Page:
Wednesday, May 13, 2015

31 Days of Comics: Day 13 – A Great Plot Twist

ROB'S NOTE: May has become the go-to month of the Comic’s Industry (even though National Superhero Day is late April, but whatever… Congress… pshaw).  It is when Marvel drops their big movie of the year.  May also sees the annual Free Comic Book Day celebration take place on the first Saturday of the Month, so I hope you all got to check that out.  May also has 31 days of the month so what better way to celebrate the wonderful world of sequential art with the 31 Days of Comics?

Seth Hahne, who runs the blog GoodOkBad, has put together the 31 Days of Comics challenge.  A daily challenge in which you are given a category and you have to fill it with a comic that you think fits it the best.  You’re all on the internet, I shouldn’t have to explain it to you.  For the rest of the month I will be taking this challenge.  It is my hope it encourages others to make and share their own lists either in the comments here or on their own websites.  The sharing not only might turn comic fans on to works they have yet to sample but maybe catch the eye of a few non-comic fans and highlight the diversity of the form. 

Out prompt for Day 13 is "A Great Plot Twist"

The Amazing Spider-Man #700 "Dying Wish"
Written by Dan Slott
Pencils by Humberto Ramos and Richard Elson
Inks by Victor Olozaba
Colors by Edgar Delgado and Antonio Fabela

DIEGO'S NOTE (PLOT TWIST): For this edition of 31 Days of Comics, I, Diego Crespo, will be taking over for Rob in a plot twist of our own! My pick is a reflection on everything that came after and a re-evaluation of the original text. It will also make the less open minded fanboys mad. Fuck it, if you're willing to give this series a shot, you won't be disappointed. 

Superior Spider-Man is the best thing to happen to Spider-Man since Spider-Man: Blue (aka the best Spider-Man comic). The comics revolving around the big 2 companies (DC + Marvel) is the stories never really give their creators room to breathe. The writing may be good, sure. But there's rarely a comic series that feels like it's playing outside the box of editor demands. What I love about Dan Slott's run on Spider-Man (still going strong) is it's one of the few mainstream titles that isn't just a good read, it's redefined the character for a modern era. He's the only writer who's fully cracked the code on writing an adult Spider-Man as he continues to struggle into adulthood.

But what Slott did with the last few issues of Amazing Spider-Man are more than just a look at what Peter Parker means to people, it's a deconstruction of the famous line, "With great power, comes great responsibility."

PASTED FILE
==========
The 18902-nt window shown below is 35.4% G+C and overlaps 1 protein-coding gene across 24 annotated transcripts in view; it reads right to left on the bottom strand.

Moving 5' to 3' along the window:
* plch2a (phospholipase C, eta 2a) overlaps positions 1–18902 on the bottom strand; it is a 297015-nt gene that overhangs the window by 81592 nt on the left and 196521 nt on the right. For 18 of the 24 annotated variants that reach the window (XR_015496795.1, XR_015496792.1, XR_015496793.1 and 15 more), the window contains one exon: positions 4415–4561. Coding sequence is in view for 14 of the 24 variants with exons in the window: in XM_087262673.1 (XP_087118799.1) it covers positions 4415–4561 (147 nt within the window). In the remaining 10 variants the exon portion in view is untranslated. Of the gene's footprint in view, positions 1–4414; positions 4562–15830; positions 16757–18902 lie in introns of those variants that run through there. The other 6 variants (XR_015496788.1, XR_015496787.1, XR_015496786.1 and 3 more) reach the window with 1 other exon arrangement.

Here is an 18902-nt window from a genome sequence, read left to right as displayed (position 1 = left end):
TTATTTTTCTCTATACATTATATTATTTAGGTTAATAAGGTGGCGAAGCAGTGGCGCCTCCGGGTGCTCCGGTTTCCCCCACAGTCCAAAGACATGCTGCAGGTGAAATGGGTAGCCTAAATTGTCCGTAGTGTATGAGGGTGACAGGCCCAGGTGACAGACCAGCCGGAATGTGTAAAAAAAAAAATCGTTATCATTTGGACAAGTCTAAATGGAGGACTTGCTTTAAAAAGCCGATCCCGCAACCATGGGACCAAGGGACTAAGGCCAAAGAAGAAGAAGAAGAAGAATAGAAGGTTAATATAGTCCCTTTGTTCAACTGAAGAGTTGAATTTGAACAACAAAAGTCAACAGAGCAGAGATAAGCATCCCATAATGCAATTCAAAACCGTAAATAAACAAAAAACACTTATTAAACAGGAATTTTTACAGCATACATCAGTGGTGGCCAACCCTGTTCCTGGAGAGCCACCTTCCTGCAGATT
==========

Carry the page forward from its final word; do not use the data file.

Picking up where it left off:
After a dying Doctor Otto "Octopus" Octavius swapped bodies with Peter Parker, the nefarious villain finally defeats our hero (classic Parker luck, ain't it?). Peter Parker is dead but not before leaving Otto with an understanding of what Spider-Man is. Like Inception, the ideals of Spider-Man have been successfully implanted into the mind of Peter's second-best villain.

Fans were outraged with some even sending death threats (go fuck yourself if you did this). I still know people who won't even touch this 31-33 issues of Spider-Man's run. To be honest, I wasn't happy about it either. It's not like it was the first time Spider-Man died (and how many love interests have died for the sake of his man-pain?) but this one felt different. It felt final.

A few issues of Superior came out and I was told from a good friend how great the writing was on the series. But Peter Parker was dead, so why should I care? I was morbidly curious and asked if I could borrow the first volume.

Fuck. Me. Silly.

Slott's Spider-Man run had been good, borderline great, with a few lulls here and there. Superior Spider-Man is like the equivalent of Breaking Bad for comics. Bad people are being bad. Good people are being hurt. And Otto is just trying to be the best Spider-Man he can be. It's a beautifully constructed disaster of an arc that will live beyond original infamy.

I know I just spent most of this choice talking about everything that came AFTER issue #700, but it's necessary. After seeing Slott's analysis of what great power/responsibility mean to a man who spent his life as a villain, it all fit into a bigger picture for me.

A revaluation of the final run on Amazing wasn't an option. It was mandatory. Lo and behold, it all fit perfectly. A tragic puzzle piece revealing a painting of beautiful thematic webbing. Killing off Peter Parker in the 616 universe was the best decision Dan Slott could have made.

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